Getting To Know Your Sewing Machine

If there is one thing that I have learned from reading hundreds upon hundreds of sewing machine reviews, it’s the fact that many beginners don’t know they have to get used to their machines. Most people don’t realize that each sewing machine seems to have its own unique personality, kind of like a pet. It doesn’t matter if it is a brand new state-of-the-art machine that was bought online or if it is an older one that was bought in a thrift store or at a garage sale. If you want to get the most out of your machine, then you really have to get to know its tendencies. It’s really worth the time to get to know your machine—whether its new or just new to you—so that you can get the most out of it.

That is why I am going to give you some tips that will help you familiarize yourself with your sewing machine without all of the headaches involved with such a learning curve. It doesn’t matter if you are a novice or if you are the best sewing machine master on the planet acquainting yourself to a new machine. These tips are going to help you get up and running in a shorter amount of time and without all of the aggravation, trust me.

The Manual

The first step in this process is locating the manual to your sewing machine. Every single machine on the planet has a manual that shows you how to properly operate it. The manual is an important part of the machine and tells you everything you need to know about it. It tells you how to properly use it and how to maintain it. Therefore, it’s very important that you familiarize yourself with it. Of course, if you bought your machine second-hand, then it may not have come with the manual. That’s okay, because you can find the manuals to almost all but the most exotic brands online, and they are usually offered free of charge by the manufacturer as well.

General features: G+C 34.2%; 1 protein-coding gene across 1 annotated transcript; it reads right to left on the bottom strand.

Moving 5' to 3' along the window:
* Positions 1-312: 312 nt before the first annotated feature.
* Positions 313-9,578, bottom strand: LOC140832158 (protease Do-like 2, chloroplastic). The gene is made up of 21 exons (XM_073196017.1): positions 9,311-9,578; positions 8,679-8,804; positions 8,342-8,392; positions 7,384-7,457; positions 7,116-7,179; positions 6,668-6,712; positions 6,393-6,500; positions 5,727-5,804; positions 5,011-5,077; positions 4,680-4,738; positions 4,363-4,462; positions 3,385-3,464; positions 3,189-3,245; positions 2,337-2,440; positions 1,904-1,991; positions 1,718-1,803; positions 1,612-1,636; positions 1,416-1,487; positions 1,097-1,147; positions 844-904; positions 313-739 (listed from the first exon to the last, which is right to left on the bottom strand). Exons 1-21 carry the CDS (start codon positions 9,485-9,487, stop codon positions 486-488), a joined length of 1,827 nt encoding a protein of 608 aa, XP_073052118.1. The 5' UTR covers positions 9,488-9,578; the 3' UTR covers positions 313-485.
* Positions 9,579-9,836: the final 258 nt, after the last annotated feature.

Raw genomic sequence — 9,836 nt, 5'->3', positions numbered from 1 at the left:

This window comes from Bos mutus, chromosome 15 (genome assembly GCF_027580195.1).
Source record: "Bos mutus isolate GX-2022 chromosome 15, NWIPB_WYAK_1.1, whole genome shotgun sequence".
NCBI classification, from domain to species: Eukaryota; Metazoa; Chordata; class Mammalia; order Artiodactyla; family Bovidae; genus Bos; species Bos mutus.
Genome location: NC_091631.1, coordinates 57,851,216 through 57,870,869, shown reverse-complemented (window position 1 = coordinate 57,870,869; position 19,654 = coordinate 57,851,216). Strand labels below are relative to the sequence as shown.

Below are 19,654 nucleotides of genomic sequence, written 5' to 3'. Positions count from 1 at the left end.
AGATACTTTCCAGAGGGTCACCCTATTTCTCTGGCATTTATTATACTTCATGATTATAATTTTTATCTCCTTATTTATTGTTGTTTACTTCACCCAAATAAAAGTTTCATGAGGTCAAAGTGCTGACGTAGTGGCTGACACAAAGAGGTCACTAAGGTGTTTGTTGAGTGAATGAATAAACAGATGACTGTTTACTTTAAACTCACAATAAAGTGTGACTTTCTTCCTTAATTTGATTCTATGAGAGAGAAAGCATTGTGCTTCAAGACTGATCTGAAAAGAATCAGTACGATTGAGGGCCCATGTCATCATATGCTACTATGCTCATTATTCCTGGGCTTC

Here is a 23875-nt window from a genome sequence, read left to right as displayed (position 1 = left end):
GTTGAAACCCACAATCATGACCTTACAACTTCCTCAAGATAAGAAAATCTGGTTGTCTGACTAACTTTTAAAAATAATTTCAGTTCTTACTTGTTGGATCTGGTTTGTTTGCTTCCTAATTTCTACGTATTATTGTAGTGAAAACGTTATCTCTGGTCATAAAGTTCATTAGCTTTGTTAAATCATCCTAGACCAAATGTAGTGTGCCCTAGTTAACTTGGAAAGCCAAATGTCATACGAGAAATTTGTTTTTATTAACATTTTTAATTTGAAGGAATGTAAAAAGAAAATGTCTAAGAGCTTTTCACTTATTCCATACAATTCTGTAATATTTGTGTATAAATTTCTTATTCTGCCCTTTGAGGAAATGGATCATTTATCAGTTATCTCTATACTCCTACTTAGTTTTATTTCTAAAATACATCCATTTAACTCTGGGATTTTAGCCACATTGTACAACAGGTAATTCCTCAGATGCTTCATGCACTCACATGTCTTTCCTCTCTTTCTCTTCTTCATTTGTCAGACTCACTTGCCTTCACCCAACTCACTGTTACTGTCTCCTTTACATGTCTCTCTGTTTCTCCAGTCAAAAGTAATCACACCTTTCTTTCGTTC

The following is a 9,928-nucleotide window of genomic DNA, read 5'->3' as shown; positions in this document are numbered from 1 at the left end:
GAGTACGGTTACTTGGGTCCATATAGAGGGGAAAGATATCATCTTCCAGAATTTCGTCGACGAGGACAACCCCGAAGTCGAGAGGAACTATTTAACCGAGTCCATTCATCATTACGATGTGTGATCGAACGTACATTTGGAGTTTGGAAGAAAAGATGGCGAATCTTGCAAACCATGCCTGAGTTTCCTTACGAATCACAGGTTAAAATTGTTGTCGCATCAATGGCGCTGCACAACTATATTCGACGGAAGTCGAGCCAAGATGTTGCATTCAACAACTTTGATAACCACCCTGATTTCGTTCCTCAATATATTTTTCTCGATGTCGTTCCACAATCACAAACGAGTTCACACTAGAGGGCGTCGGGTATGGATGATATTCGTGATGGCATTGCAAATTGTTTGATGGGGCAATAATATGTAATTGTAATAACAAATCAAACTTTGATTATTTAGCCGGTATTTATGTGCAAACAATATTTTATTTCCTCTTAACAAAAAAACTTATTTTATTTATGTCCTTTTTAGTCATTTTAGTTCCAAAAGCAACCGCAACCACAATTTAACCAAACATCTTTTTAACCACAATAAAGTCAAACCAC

The Bobbins

You may have several bobbins around your house that have been leftover from the machines you’ve previously owned and you might be tempted to re-purpose them for your new machine. I’m sorry but that is not a good idea. Most manufacturers have bobbins that are unique to their machines. Even if they appear to fit, then they might not be right for your model. And that is why I recommend that you get ones that are made specifically for your machine.

Practice Repeatedly

The last piece of advice I can give you that will help you get to know your machine a little better is to practice and practice again. Start off by practicing on scrap pieces of cloth. This will give you a good idea of your machine’s tendencies and help you concentrate on controlling its speed and settings. After you have done that, then you can move on to trying to sew simple patterns and eventually move on to putting the machine into full service.

5 Most Frustrating Sewing Machine Problems

I think it has happened to all of us at one time or another. You are right in the middle of a big sewing project and then your best sewing machine begins to act up. It might pop a bobbin, or the thread begins to not look right. And this usually happens at the most difficult or critical stitch. It just seems like your machine has turned against you and you will never get the project finished.

Sewing machine problems can be really frustrating. Especially when you feel like you have done everything right. You have maintained your machine the proper way and you have been following all the best practices. Yet it still happens. Regardless of preparation, skill level or attention to detail.

Even though you can’t really prevent every single unfortunate glitch that happens while you are sewing, you can take steps to correct them when they do happen. Today, I am going to cover some of the biggest and most frustrating problems that may arise with your machine and give you some quick fixes to correct them. Hopefully, this will save you at least some aggravation.

#1: Thread Problems

Sometimes you are just going along and your threading doesn’t look right. The stitches are too loose or too tight, or there is some other problem going on. In these instances, you might have a tension problem and need to re-thread the machine.

#2: Check The Bobbin

If re-threading the machine doesn’t work, then you might want to check your bobbin. A bobbin that is too tight or too loose can cause a myriad of different problems.

#3: Check The Machine’s Hygiene